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Enoch Pratt Free Library Digital Collections

About this collection

A selection of photographs documenting the activities of the Works Progress Administration (WPA) of Maryland. The WPA employed thousands of people throughout the state during the Great Depression.

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Collection Location: Maryland Department, Enoch Pratt Free Library / State Library Resource Center

WPA workers repairing brick paving and woman making a hooked rugCollection Overview: The Works Progress Administration (WPA), launched by President Franklin Delano Roosevelt in 1935, was the largest jobs initiative in United States history. The WPA was part of Roosevelt's New Deal, a set of U.S. government programs, laws, and reforms implemented in response to the economic crisis of the 1930s. The goal of the New Deal was to promote economic recovery and to alleviate the hardships being suffered by millions of Americans during the Great Depression. The WPA lasted eight years, during which time it provided jobs for approximately 8 1/2 million people.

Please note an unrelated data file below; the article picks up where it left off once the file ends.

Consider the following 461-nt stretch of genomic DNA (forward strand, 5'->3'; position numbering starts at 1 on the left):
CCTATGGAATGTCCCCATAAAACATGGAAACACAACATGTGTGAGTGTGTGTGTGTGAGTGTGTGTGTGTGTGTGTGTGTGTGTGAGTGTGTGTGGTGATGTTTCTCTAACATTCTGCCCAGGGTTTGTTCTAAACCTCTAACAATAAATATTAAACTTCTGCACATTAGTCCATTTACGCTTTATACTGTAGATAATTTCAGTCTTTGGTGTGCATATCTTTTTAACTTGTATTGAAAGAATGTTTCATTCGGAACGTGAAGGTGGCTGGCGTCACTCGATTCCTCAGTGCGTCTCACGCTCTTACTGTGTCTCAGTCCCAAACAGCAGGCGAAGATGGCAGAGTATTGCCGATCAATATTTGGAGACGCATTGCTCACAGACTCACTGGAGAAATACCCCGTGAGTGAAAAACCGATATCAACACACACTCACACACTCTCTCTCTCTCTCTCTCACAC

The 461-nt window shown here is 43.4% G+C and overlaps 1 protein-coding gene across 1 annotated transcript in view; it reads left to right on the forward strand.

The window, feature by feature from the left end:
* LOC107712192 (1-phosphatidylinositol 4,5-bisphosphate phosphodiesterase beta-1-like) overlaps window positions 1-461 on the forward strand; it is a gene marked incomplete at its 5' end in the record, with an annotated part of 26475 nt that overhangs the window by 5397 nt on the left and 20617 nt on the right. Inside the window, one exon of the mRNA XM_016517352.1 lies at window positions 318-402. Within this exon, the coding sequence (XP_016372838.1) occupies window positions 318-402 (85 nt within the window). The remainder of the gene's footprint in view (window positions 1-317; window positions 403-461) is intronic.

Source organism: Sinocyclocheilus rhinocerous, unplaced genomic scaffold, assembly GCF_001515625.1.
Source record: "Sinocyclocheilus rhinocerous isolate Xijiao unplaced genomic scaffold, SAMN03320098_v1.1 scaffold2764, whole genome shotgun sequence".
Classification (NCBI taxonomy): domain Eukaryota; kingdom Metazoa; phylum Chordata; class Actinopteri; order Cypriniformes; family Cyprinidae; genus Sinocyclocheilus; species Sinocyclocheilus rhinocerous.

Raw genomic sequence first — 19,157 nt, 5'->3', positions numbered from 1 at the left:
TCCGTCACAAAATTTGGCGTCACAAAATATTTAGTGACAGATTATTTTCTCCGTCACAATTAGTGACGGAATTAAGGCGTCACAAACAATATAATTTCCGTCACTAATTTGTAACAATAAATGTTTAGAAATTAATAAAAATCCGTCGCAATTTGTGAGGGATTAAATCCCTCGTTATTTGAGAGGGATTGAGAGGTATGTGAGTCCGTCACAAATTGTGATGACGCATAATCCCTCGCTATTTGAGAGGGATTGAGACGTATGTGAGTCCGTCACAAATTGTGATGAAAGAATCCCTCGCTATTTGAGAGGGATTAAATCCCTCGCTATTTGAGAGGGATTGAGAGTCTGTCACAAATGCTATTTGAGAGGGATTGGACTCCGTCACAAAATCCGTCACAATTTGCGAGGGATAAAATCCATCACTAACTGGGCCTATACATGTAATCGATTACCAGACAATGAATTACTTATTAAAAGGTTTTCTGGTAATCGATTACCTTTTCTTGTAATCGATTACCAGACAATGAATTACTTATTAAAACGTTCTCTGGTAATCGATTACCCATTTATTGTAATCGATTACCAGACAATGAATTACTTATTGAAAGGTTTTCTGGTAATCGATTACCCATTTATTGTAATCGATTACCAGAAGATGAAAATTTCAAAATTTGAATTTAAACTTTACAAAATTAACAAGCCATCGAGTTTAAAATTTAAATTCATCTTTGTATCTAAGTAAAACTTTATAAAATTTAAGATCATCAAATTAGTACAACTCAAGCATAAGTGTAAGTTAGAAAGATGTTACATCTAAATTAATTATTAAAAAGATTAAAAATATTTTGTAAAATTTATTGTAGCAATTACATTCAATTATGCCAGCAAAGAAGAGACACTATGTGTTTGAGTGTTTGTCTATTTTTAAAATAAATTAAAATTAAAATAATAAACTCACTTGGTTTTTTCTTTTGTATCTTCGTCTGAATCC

The WPA employed workers in a wide range of activities. The program built and repaired many roads, bridges, parks, and buildings and made improvements to public utilities (water, waste, electricity, etc.). The WPA created literacy and arts programs, provided occupational training and housing, and distributed food and other necessities.

The photographs reproduced in this online collection were taken under the auspices of the Works Progress Administration of Maryland's Division of Operations. Although they document only a fraction of the WPA projects that occurred throughout the state, they help to convey the size and scope of the federal government's efforts during this period.

 
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